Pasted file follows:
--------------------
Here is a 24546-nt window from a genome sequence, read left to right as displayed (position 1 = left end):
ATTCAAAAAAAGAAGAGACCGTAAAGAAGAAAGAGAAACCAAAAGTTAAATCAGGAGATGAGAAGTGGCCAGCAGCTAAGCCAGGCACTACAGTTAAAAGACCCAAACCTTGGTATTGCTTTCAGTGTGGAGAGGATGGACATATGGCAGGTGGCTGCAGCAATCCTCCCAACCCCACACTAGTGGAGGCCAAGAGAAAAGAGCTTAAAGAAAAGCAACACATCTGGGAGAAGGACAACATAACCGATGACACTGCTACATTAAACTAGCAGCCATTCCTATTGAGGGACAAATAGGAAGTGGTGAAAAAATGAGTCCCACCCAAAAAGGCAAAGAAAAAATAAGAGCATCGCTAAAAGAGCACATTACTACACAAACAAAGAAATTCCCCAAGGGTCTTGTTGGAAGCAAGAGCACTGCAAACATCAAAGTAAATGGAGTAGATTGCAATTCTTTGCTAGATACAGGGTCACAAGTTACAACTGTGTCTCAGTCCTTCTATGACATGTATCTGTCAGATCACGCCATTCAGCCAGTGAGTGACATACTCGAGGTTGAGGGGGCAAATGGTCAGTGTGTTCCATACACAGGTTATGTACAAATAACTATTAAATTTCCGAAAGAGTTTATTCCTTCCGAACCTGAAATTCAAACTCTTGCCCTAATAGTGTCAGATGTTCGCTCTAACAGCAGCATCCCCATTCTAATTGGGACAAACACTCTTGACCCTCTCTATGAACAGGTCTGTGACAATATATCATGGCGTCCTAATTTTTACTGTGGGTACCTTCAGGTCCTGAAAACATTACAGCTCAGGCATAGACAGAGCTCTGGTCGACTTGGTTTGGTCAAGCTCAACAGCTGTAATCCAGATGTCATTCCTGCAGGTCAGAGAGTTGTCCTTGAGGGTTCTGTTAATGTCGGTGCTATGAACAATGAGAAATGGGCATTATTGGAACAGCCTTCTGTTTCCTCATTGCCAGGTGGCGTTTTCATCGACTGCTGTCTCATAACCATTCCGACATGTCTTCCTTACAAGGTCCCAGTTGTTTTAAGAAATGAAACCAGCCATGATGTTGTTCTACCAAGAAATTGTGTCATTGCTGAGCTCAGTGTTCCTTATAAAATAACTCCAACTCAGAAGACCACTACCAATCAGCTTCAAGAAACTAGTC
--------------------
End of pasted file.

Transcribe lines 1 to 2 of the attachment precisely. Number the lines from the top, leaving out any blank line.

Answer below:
Here is a 24546-nt window from a genome sequence, read left to right as displayed (position 1 = left end):
ATTCAAAAAAAGAAGAGACCGTAAAGAAGAAAGAGAAACCAAAAGTTAAATCAGGAGATGAGAAGTGGCCAGCAGCTAAGCCAGGCACTACAGTTAAAAGACCCAAACCTTGGTATTGCTTTCAGTGTGGAGAGGATGGACATATGGCAGGTGGCTGCAGCAATCCTCCCAACCCCACACTAGTGGAGGCCAAGAGAAAAGAGCTTAAAGAAAAGCAACACATCTGGGAGAAGGACAACATAACCGATGACACTGCTACATTAAACTAGCAGCCATTCCTATTGAGGGACAAATAGGAAGTGGTGAAAAAATGAGTCCCACCCAAAAAGGCAAAGAAAAAATAAGAGCATCGCTAAAAGAGCACATTACTACACAAACAAAGAAATTCCCCAAGGGTCTTGTTGGAAGCAAGAGCACTGCAAACATCAAAGTAAATGGAGTAGATTGCAATTCTTTGCTAGATACAGGGTCACAAGTTACAACTGTGTCTCAGTCCTTCTATGACATGTATCTGTCAGATCACGCCATTCAGCCAGTGAGTGACATACTCGAGGTTGAGGGGGCAAATGGTCAGTGTGTTCCATACACAGGTTATGTACAAATAACTATTAAATTTCCGAAAGAGTTTATTCCTTCCGAACCTGAAATTCAAACTCTTGCCCTAATAGTGTCAGATGTTCGCTCTAACAGCAGCATCCCCATTCTAATTGGGACAAACACTCTTGACCCTCTCTATGAACAGGTCTGTGACAATATATCATGGCGTCCTAATTTTTACTGTGGGTACCTTCAGGTCCTGAAAACATTACAGCTCAGGCATAGACAGAGCTCTGGTCGACTTGGTTTGGTCAAGCTCAACAGCTGTAATCCAGATGTCATTCCTGCAGGTCAGAGAGTTGTCCTTGAGGGTTCTGTTAATGTCGGTGCTATGAACAATGAGAAATGGGCATTATTGGAACAGCCTTCTGTTTCCTCATTGCCAGGTGGCGTTTTCATCGACTGCTGTCTCATAACCATTCCGACATGTCTTCCTTACAAGGTCCCAGTTGTTTTAAGAAATGAAACCAGCCATGATGTTGTTCTACCAAGAAATTGTGTCATTGCTGAGCTCAGTGTTCCTTATAAAATAACTCCAACTCAGAAGACCACTACCAATCAGCTTCAAGAAACTAGTC